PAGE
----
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Biochim Biophys Acta. 2002 Mar 16;1586(2):210-8.

Magnetic investigations of human mesencephalic neuromelanin.

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MASPEC-CNR, Parco Area delle Scienze 37/A, 43010 Fontanini-Parma, Italy.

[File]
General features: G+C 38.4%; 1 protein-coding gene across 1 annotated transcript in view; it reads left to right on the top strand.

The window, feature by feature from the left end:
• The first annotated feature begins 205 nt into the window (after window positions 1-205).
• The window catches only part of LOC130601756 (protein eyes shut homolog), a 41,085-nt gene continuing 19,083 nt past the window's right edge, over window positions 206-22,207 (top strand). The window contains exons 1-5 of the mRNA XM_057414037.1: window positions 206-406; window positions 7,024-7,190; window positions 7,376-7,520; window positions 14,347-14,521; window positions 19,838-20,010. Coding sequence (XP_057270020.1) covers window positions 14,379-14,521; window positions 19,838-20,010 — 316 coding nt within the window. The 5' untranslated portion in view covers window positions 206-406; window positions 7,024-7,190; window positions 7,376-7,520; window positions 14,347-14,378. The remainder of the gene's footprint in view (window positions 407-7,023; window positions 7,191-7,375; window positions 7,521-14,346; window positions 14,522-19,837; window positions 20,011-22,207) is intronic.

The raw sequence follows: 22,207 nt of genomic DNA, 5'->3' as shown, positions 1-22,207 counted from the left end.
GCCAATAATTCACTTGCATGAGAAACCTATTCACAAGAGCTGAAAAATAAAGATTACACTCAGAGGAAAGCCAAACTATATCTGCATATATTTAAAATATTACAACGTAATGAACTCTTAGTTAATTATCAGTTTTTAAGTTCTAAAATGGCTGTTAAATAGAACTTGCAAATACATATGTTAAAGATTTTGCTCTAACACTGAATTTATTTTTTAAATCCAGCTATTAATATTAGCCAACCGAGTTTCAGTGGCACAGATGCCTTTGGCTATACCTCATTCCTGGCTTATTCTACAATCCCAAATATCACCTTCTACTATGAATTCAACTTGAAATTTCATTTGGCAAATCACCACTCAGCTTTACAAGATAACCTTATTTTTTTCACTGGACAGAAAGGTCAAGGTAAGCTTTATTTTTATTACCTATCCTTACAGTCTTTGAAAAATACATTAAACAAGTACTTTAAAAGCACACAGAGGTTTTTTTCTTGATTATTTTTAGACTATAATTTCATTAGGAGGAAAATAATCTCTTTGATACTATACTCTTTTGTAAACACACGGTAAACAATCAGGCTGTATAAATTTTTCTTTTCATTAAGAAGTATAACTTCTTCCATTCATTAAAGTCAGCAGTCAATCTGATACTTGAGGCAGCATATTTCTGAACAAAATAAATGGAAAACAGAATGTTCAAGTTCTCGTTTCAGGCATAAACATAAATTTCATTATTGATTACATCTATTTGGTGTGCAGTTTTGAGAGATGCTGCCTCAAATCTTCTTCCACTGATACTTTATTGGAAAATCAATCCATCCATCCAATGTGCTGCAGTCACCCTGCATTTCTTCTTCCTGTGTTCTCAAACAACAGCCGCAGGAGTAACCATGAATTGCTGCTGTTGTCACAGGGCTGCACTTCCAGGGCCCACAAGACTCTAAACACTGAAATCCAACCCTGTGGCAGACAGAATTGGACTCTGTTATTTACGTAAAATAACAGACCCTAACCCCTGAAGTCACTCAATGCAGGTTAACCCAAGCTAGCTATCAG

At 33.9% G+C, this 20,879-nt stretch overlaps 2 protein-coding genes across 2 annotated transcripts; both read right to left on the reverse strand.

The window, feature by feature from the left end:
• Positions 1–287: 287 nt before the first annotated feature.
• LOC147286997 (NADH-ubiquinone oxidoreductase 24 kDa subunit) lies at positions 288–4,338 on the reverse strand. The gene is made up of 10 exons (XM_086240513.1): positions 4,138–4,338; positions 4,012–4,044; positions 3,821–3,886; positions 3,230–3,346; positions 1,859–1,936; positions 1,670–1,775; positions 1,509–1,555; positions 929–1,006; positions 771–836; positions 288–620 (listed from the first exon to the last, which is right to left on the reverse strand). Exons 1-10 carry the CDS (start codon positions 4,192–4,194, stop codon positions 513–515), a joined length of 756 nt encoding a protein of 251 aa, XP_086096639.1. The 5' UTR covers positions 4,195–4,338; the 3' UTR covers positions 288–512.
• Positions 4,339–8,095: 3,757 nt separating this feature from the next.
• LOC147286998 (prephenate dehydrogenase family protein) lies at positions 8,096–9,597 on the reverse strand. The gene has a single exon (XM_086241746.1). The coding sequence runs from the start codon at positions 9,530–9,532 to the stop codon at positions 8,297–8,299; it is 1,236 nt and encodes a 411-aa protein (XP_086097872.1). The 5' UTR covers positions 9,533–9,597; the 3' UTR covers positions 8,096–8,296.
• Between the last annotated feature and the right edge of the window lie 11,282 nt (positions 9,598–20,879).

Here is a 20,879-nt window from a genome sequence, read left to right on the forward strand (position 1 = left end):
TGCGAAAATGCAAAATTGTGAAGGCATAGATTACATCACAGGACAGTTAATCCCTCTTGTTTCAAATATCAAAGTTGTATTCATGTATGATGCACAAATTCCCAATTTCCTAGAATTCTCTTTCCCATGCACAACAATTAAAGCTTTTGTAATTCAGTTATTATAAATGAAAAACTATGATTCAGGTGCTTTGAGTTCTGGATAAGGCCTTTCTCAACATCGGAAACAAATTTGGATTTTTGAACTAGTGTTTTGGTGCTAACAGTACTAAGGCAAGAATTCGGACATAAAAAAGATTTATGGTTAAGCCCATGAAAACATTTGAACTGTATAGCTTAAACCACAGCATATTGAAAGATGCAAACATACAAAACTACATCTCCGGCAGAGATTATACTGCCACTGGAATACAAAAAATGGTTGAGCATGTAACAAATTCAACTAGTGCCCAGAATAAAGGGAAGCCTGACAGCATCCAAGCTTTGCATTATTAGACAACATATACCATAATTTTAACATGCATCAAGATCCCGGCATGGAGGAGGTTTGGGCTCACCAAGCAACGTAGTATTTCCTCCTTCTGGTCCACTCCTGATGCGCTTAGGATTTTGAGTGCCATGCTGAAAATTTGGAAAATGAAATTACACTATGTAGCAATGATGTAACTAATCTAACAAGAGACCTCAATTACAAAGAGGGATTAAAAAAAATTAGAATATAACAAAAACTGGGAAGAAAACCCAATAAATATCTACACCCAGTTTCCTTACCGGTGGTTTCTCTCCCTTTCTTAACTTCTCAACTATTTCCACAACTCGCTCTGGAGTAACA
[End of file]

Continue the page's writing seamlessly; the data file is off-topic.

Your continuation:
Pigmentation of neurons in substantia nigra is due to neuromelanin, a pigment that stores large amounts of iron. Human mesencephalic neuromelanin has been investigated by means of magnetic susceptibility measurements as a function of temperature. Magnetic measurements provide a physico-chemical characterization of the iron cluster buried in the organic melanin matrix and support the view that iron is not simply chelated, but rather is organized in a three-dimensional network. The paramagnetism of isolated iron ions is observed, in agreement with electron paramagnetic resonance spectroscopy. Furthermore, antiferromagnetic grains with a large size distribution function are present. These grains contain N spins coupled antiferromagnetically; however, N(1/2) spins are decoupled from the grain bulk and parallelly aligned. The latter subgrains are superparamagnetic with a blocking temperature ranging between 5 K and room temperature. This behavior has not been observed in synthetic melanin, where the paramagnetic contribution is strongly enhanced. Preliminary results on pigment isolated from patients affected by Parkinson's disease, a neurodegenerative pathology involving primarily pigmented neurons in substantia nigra pars compacta, show a lower total magnetization compared to control neuromelanin. The temperature behavior of zero field cooling and field cooling magnetizations is similar for both. The significant depletion of iron content in Parkinson's disease neuromelanin could indicate a progressive Fe migration from its storage environment to the cytosol.

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